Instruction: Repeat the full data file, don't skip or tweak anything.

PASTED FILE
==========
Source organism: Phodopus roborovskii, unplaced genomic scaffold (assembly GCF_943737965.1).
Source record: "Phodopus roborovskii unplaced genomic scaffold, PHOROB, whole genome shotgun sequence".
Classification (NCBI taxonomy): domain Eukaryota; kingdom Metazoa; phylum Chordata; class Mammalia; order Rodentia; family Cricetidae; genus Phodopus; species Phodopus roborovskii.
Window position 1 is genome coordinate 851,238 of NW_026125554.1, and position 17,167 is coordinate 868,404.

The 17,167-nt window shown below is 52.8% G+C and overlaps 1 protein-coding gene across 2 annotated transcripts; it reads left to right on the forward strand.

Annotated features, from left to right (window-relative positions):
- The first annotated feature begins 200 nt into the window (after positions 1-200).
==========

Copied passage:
Source organism: Phodopus roborovskii, unplaced genomic scaffold (assembly GCF_943737965.1).
Source record: "Phodopus roborovskii unplaced genomic scaffold, PHOROB, whole genome shotgun sequence".
Classification (NCBI taxonomy): domain Eukaryota; kingdom Metazoa; phylum Chordata; class Mammalia; order Rodentia; family Cricetidae; genus Phodopus; species Phodopus roborovskii.
Window position 1 is genome coordinate 851,238 of NW_026125554.1, and position 17,167 is coordinate 868,404.

The 17,167-nt window shown below is 52.8% G+C and overlaps 1 protein-coding gene across 2 annotated transcripts; it reads left to right on the forward strand.

Annotated features, from left to right (window-relative positions):
- The first annotated feature begins 200 nt into the window (after positions 1-200).